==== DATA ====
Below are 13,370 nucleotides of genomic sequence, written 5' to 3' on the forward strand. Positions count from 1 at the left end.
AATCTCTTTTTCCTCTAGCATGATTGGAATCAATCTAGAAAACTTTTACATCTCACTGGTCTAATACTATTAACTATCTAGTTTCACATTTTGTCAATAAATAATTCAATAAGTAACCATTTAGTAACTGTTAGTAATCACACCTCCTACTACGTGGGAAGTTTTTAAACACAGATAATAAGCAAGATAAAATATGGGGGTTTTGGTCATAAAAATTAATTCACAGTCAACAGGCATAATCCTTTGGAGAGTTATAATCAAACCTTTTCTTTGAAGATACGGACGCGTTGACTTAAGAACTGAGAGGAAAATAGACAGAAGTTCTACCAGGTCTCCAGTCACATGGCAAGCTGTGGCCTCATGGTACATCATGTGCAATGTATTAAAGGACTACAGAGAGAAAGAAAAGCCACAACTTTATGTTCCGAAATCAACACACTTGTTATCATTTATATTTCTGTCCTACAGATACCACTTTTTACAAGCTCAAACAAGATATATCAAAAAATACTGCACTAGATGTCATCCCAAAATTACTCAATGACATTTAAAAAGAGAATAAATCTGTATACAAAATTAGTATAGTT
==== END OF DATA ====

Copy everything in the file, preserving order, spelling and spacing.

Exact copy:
Below are 13,370 nucleotides of genomic sequence, written 5' to 3' on the forward strand. Positions count from 1 at the left end.
AATCTCTTTTTCCTCTAGCATGATTGGAATCAATCTAGAAAACTTTTACATCTCACTGGTCTAATACTATTAACTATCTAGTTTCACATTTTGTCAATAAATAATTCAATAAGTAACCATTTAGTAACTGTTAGTAATCACACCTCCTACTACGTGGGAAGTTTTTAAACACAGATAATAAGCAAGATAAAATATGGGGGTTTTGGTCATAAAAATTAATTCACAGTCAACAGGCATAATCCTTTGGAGAGTTATAATCAAACCTTTTCTTTGAAGATACGGACGCGTTGACTTAAGAACTGAGAGGAAAATAGACAGAAGTTCTACCAGGTCTCCAGTCACATGGCAAGCTGTGGCCTCATGGTACATCATGTGCAATGTATTAAAGGACTACAGAGAGAAAGAAAAGCCACAACTTTATGTTCCGAAATCAACACACTTGTTATCATTTATATTTCTGTCCTACAGATACCACTTTTTACAAGCTCAAACAAGATATATCAAAAAATACTGCACTAGATGTCATCCCAAAATTACTCAATGACATTTAAAAAGAGAATAAATCTGTATACAAAATTAGTATAGTT